Let’s say you just want the lovely fragrance of cucumber in a product. As I mentioned in the post on making an anhydrous body butter, there are all kinds of fragrance oils you could use for that bright, green cucumber-y scent! I have this Phytoscents cucumber and Phytoscents cucumber & mint, from Formulator Sample Shop and they are amazing! Both smell like you’re chopping a cucumber! I’d use those starting at 0.5% and move up to 1% if you want it to be stronger. Neither of these are inexpensive at $32 an ounce (30 ml), so using 0.5 grams in 100 grams of product would be ¢53.3.

I have Crafters’ Choice cucumber and fresh mint (from Windy Point Soap or Wholesale Supplies Plus), which smells amazing! And I love this cucumber cool fragrance from Voyageur Soap & Candle, which is so crisp and clean, and if you wanted to add a titch of peppermint essential oil – let’s say 0.1% to 1% fragrance oil – you’d have something really green and amazing! I hate it when cucumbers smell more like melons as I hate melons so much, and these fragrances do not smell like melons! (Okay, I’ve said melon way too much now.)

At $3.95 for 30 ml, you’ll be using 0.5 grams to 1 gram in 100 grams of product. This works out to ¢6.6 for 0.5% or ¢13.2 at 1%. You aren’t getting all the cucumber-y goodness, like the cucurbitacins or polysaccharide, but it will smell amazing!


To save money, make products that don’t need packaging in bottles or jars. Make shampoo bars, conditioner bars, foot or body scrub bars, or lotion bars in molds and leave out the packaging or put them in inexpensive cello bags with a cute ribbon on top if you’re giving them away or selling.

I love using things like chocolate foils for my lotion bars, but make sure you write in large, dark letters, “THIS IS NOT A CHOCOLATE BAR! IT LOOKS LIKE ONE AND SMELLS LIKE ONE, BUT IT’S NOT FOR EATING. I MEAN, IF YOU EAT IT, IT’S SAFE AND YOU WON’T DIE, BUT IT’S JUST A REALLY BAD IDEA.” I’ve learned this one from experience! 

If you wanted to make a cucumber-y lotion bar, you could use cucumber oil or the oil soluble extract as part or all of the liquid oil phase, or you could add the cucumber fragrance oil to make it smell all lovely. You can’t use the powdered or liquid extracts as they are water soluble, and a lotion bar is all about the oils.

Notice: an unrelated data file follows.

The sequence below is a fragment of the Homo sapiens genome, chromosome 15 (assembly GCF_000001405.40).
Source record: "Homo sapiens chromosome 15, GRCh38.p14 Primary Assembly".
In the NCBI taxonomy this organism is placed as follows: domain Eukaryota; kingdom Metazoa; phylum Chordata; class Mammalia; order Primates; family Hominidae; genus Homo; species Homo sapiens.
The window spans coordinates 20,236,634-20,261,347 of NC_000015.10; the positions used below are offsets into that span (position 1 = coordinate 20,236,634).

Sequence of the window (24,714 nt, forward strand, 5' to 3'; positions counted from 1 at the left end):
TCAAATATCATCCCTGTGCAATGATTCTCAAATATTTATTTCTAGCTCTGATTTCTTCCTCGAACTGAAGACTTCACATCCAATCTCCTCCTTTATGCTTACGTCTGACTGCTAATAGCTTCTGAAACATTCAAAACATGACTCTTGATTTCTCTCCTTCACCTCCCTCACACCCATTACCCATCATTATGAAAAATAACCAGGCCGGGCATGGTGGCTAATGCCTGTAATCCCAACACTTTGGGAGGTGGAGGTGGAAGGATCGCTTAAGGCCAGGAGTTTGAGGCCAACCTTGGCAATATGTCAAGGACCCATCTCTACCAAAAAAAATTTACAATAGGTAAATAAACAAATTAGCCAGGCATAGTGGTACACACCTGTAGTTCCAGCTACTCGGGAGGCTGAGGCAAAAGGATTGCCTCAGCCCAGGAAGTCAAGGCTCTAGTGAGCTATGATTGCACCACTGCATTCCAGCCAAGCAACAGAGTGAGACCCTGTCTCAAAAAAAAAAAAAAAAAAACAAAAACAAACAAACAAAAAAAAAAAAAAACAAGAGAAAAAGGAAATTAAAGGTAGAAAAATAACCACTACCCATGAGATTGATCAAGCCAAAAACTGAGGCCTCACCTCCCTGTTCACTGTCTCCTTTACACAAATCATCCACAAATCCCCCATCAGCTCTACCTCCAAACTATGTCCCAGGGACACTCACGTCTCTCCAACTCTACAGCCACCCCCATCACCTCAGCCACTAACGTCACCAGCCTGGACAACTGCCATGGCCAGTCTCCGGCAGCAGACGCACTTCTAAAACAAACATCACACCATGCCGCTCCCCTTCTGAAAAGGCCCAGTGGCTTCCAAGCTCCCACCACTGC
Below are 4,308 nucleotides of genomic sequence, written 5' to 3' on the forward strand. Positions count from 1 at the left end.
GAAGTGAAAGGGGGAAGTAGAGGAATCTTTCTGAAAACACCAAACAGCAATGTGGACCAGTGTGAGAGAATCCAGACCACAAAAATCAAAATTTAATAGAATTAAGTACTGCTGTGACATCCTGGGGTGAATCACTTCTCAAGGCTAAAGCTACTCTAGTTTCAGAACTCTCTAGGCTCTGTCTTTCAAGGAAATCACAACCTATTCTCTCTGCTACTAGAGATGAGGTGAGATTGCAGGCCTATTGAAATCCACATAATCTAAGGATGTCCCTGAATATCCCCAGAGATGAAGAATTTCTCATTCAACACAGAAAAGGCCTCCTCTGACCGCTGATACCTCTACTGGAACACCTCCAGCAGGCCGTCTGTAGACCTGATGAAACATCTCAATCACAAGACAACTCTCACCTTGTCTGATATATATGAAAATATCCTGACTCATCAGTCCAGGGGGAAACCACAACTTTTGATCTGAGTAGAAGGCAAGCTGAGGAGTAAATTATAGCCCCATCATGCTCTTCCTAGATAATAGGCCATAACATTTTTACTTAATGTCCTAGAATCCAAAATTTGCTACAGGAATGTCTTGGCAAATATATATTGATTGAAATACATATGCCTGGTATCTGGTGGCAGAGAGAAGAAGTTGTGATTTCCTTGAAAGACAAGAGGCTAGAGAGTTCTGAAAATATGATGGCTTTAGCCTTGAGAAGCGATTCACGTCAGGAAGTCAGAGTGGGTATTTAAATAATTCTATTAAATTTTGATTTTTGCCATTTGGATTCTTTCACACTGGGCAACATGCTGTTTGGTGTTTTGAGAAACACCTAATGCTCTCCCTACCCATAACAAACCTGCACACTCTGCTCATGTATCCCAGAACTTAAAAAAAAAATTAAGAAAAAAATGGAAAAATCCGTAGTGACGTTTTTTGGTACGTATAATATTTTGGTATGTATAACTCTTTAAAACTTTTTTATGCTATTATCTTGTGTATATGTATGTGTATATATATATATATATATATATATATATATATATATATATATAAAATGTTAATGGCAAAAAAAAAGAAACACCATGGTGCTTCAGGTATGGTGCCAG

Here are two example formulas using the oils suggested in the original horrible recipe. Feel free to alter them as you wish.

Related posts:

Can we make substitutions in a lotion bar? Yes! 

Newbie Tuesday: Let’s make lotion bars!


30% beeswax

30% shea butter (refined or ultra refined)

10% coconut oil

25% sweet almond oil

5% cucumber seed oil or oil soluble cucumber extract

Melt everything in the double boiler until liquid. Pour into molds or containers, and let sit until hardened. I would put it in the fridge or freezer, but it’s okay at room temperature.


30% beeswax

30% shea butter (refined or ultra refined)

10% coconut oil

30% sweet almond oil

0.5% to 1% cucumber fragrance oil

Melt everything in the double boiler until liquid. Remove from the heat and add the cucumber fragrance oil. Pour into molds or containers, and let sit until hardened. I would put it in the fridge or freezer, but it’s okay at room temperature.

Related posts:

Is it cheaper to make your own products, part one?

Is it cheaper to make your own products, part two?

Cheaper lotions – comparing dollar store lotions

Which products are worth making at home? (Spoiler alert: All of them!)

Formulating on a budget: Introduction

Formulating on a budget: Buying ingredients

Formulating on a budget: Buying equipment

Formulating on a budget: What ingredients to buy for anhydrous products?

Formulating on a budget: A tester formula

Member exclusive: How do you decide what form of an ingredient to use?

What do you think? Share your thoughts! We’ll be doing more of these in the near future as it’s super fun!